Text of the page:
Thursday, November 4, 2010

More Movies: The Hangover

The Complete List of Movie Reviews by Michael5000

The Hangover
Todd Phillips, 2009

The Hangover is a comedy whose structure is of a type usually seen in a thriller or a mystery film. After a few initial minutes spent establishing the four generic main characters -- the Charismatic Jerk, the Weirdo, the Square, and the Normal Guy at the Eye of the Storm -- we jump forward in time to find that mysterious events have occurred. In this case, everyone has intense hangovers (hence the title) and many of the mysterious events that have occurred are humorously bizarre. The Normal Guy is missing, which is straightforward enough, but why is there a baby in the hotel room? Why is the Square missing a tooth? Why is there a tiger in the bathroom? And why can't anyone remember what happened during the night?

The rest of the movie is a comic version of the detective caper, as the three remaining hungover men run around Las Vegas looking for their missing buddy and for clues to the events of the night before. The things they find out, and their adventures along the way, are of course pitched way over the top for comic effect. The antics are very nicely filmed, with some great exploitation of surreal settings in the continent's gaudiest city.   The action is set to rap music of uneven quality.

There were three problems that kept this movie from realizing its potential. One problem is that it telegraphs its ending.  There are, early on, a couple little transitional scenes of the kind that veteran movie watchers have learned to recognize as plot giveaways. A made-up example: if the camera lingers on an unopened box of ammunition as the hero walks out his door in the background, we know he will face a frustrating situation with regards to his gun sooner or later. To anyone who notices this kind of thing, it is pretty obvious from the get-go where the missing character in The Hangover is.

A second problem is that a story structured in this fashion becomes satisfying through a thorough resolution of the problems it sets up. Every strange thing that has happened must be given a compelling explanation. In The Hangover, there are several flaws in this necessary symmetry. Most notably, the men are savagely attacked at one point by a Hispanic gang for something that happened the night before. It is never revealed why these men are so very angry, nor do any consequences ensue from them shooting a bystander (for that matter, I believe that a windshield that they bash in heals itself in subsequent scenes, but I wouldn't swear to it). I assume that the original screenplay involved a few more twists and turns, and that when bits were cut to bring the film down to the magic hour-and-a-half it wasn't possible to keep the balance of cause and effect intact.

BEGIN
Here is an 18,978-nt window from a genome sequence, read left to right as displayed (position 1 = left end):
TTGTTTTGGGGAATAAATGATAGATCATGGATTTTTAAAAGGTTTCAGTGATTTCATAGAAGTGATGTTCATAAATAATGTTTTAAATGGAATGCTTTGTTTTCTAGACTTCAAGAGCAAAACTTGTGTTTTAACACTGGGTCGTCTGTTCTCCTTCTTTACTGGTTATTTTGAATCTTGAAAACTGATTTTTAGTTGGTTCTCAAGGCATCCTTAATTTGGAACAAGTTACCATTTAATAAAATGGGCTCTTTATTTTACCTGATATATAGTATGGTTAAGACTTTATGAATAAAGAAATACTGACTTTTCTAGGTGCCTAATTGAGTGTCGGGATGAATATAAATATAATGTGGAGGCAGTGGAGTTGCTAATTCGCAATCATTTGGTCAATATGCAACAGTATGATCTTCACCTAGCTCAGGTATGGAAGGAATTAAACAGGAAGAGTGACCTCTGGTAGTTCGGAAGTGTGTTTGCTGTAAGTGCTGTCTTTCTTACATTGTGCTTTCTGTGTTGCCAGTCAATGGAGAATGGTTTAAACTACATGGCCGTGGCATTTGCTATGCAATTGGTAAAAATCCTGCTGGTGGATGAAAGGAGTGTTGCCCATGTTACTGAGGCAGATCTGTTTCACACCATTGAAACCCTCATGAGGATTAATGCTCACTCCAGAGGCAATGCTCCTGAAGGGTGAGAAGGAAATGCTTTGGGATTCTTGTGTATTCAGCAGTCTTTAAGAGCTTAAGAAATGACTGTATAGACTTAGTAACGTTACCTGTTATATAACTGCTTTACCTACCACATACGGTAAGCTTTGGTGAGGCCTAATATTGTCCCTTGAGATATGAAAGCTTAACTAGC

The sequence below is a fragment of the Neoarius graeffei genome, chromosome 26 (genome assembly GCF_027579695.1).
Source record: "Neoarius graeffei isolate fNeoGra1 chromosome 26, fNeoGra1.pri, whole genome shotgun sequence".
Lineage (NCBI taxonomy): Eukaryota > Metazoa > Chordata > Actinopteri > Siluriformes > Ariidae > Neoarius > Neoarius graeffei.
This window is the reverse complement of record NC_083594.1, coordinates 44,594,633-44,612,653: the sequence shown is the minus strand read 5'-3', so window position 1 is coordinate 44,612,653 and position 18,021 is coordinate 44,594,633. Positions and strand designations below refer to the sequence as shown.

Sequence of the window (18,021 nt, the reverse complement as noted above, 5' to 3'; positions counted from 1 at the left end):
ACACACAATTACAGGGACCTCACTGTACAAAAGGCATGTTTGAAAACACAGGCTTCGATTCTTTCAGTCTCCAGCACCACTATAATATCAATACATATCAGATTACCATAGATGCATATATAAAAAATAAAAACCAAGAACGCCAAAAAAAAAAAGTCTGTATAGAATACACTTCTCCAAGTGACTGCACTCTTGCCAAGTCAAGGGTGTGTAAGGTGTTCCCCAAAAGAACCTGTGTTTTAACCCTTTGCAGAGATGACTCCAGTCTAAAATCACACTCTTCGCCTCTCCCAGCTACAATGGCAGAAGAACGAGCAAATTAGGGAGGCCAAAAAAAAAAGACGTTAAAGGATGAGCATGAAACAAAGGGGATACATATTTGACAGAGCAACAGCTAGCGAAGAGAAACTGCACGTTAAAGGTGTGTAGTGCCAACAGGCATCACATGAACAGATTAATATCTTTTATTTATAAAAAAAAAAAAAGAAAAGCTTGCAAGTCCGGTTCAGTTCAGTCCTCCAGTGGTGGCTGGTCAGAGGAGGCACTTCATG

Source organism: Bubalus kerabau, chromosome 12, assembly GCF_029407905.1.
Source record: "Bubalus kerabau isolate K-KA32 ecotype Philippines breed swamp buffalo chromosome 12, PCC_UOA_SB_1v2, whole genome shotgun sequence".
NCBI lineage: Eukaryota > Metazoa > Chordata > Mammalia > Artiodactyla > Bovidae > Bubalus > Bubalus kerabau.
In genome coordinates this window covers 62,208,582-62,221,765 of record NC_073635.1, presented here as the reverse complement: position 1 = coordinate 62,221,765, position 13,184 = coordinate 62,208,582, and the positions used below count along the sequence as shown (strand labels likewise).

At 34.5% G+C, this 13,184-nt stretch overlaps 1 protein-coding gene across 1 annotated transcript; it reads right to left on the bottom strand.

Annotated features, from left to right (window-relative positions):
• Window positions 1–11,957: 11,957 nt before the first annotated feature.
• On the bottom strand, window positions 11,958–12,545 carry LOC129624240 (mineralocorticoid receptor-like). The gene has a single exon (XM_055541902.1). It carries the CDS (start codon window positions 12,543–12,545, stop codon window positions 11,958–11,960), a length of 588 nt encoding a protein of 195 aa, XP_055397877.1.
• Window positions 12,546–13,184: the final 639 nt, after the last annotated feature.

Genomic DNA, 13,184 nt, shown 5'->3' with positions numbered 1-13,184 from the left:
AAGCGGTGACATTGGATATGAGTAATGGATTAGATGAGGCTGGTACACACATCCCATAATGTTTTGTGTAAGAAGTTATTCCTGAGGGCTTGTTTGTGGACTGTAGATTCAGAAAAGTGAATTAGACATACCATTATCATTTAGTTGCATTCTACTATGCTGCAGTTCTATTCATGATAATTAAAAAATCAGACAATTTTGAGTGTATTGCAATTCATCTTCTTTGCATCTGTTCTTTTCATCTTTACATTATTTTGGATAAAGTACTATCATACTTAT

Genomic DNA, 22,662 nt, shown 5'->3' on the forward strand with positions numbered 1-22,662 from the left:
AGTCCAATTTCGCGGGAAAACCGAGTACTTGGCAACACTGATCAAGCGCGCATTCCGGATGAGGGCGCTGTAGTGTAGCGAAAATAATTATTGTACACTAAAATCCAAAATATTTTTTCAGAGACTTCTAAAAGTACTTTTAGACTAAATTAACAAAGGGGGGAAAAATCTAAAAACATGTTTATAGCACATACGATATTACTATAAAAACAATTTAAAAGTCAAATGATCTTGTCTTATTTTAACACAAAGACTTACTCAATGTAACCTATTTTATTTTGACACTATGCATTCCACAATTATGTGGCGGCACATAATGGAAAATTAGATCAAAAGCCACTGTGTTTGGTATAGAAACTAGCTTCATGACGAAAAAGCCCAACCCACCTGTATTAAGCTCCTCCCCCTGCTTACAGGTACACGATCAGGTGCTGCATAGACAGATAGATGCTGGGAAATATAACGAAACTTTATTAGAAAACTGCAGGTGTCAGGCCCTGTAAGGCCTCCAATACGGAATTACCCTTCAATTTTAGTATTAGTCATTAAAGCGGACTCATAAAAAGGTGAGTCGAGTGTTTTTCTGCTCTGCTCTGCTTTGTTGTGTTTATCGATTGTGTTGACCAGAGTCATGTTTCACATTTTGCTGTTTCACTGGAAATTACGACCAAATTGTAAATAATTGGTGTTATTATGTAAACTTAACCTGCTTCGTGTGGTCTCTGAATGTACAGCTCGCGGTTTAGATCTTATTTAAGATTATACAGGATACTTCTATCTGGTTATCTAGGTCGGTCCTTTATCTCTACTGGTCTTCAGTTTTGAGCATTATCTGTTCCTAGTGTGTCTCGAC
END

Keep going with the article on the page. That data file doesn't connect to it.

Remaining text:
But then, perhaps I'm applying too strict a set of criteria to a light comedy. After all, not every film can be elegant, and the important thing with a comedy is that it is funny, am I right? And this brings up the third issue about The Hangover: it isn't especially funny. I did laugh at one point, but it was at a character's scream of agony upon being tasered so I don't feel especially good about it; the gag was immediately repeated two more times. The bulk of the jokes are juvenile crap about hookers and how people act funny when they are drunk and how it is funny when people act weird. At one point, a fat man falls on the ground, and a campy gay man says "It's funny, because a fat man falls on the ground." Except, a fat man falling on the ground isn't really very funny, and a campy guy indulging in schadenfreude isn't especially funny either.

Prognosis: * 1/2 -- Although well photographed, and despite making a respectable try at doing something interesting with genre and structure, The Hangover ends up being just another lame-ass American comedy.